Stayz wants key elements of NSW’s short-stay plan dumped, joining other industry leaders in warning curbs could damage the state’s economic growth.
The holiday let platform argues the following elements of the plan, due to come into force by the end of 2019, should be scrapped or reworked:
- The ability for strata schemes to ban short-term rental accommodation in their buildings.
- The 180-day cap for holiday homes in metropolitan Sydney and the ability for local governments in regional NSW to impose a day cap on holiday homes.
- The outright ban on holiday homes that contain 12 or more beds and limits on the number of guests allowed in a bedroom.
In a statement, Stayz endorsed proposals for a registration system and code of conduct governing short lets but said: “To ensure the holiday rental industry continues to be an engine room of economic growth, Stayz has also called on the NSW government to drop the burdensome elements of its proposed planning rules.
“Across New South Wales, the holiday rental industry drove $2.1 billion dollars of economic growth and supported 11,575 jobs in 2017/18.
“Several proposed planning rules will put this valuable economic uplift at risk, particularly in regional areas where the availability of traditional accommodation is limited.”
It is a position mirrored by Trevor Rawnsley, chief executive of the Australian Resident Accommodation Managers Association, who has described the 180-day cap proposals as “draconian” and a brake on free market investment.
“If you’re an investor owner, it cuts your ability to get a dollar return by 50 percent,” he said.
The cap on rental nights follows lobbying from industry bodies including Tourism Accommodation Australia and the Accommodation Association of Australia, which argue some short stay rentals are operating like hotels without being subject to the safety and tax regulations governing the rest of the industry.
Both organisations have welcomed the government’s draft proposals, AAoA chief executive Dean Long describing short stay as “one of the greatest challenges our sector is facing” and describing the plans as “a start to the process of creating a level playing field”.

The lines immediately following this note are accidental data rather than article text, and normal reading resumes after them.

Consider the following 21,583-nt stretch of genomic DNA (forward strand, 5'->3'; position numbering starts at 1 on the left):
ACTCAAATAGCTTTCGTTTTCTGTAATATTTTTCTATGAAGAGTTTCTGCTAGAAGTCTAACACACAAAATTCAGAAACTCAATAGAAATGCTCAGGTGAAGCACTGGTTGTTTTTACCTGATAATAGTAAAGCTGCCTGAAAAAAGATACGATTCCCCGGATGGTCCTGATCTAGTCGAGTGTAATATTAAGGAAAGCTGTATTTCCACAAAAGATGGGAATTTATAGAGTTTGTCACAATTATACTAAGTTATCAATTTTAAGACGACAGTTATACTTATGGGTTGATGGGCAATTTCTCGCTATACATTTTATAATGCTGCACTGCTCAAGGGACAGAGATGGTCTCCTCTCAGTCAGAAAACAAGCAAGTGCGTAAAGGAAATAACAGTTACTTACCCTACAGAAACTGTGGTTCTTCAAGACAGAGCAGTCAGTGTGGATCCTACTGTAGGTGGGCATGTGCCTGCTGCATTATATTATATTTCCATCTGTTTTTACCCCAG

While advocating changes to the draft laws, Stayz agrees regulation is overdue and is urging the NSW government to implement its short stay plans as quickly as possible.
The platform supports a compulsory register of all holiday rentals – a marked difference to its short stay rival Airbnb, which has accused the government of caving to “closed doors lobbying” and described registration as an unnecessary barrier to becoming a host.
Stayz corporate affairs director Eacham Curry Curry said: “When implemented in Portugal and the Netherlands, the registration of holiday rentals has proven to be a low-cost and effective way of informing the development of sensible rules for our growing sector.
“Stayz is also a strong supporter of the creation of a code of conduct and strikes-based disciplinary regime for holiday homeowners and travellers. While the overwhelming majority of homeowners and their guests do the right thing when using a holiday rental, it is clear that tougher rules are required to deal with the small minority who fail to meet community standards.
“Packaged together, the mandatory code of conduct, strikes-based disciplinary regime and compulsory registration system will ensure that all homeowners subscribe to the ground rules for listing a property. This will also give the wider community more certainty that complaints about noise, over-crowding or anti-social behaviour will be dealt with swiftly and decisively.”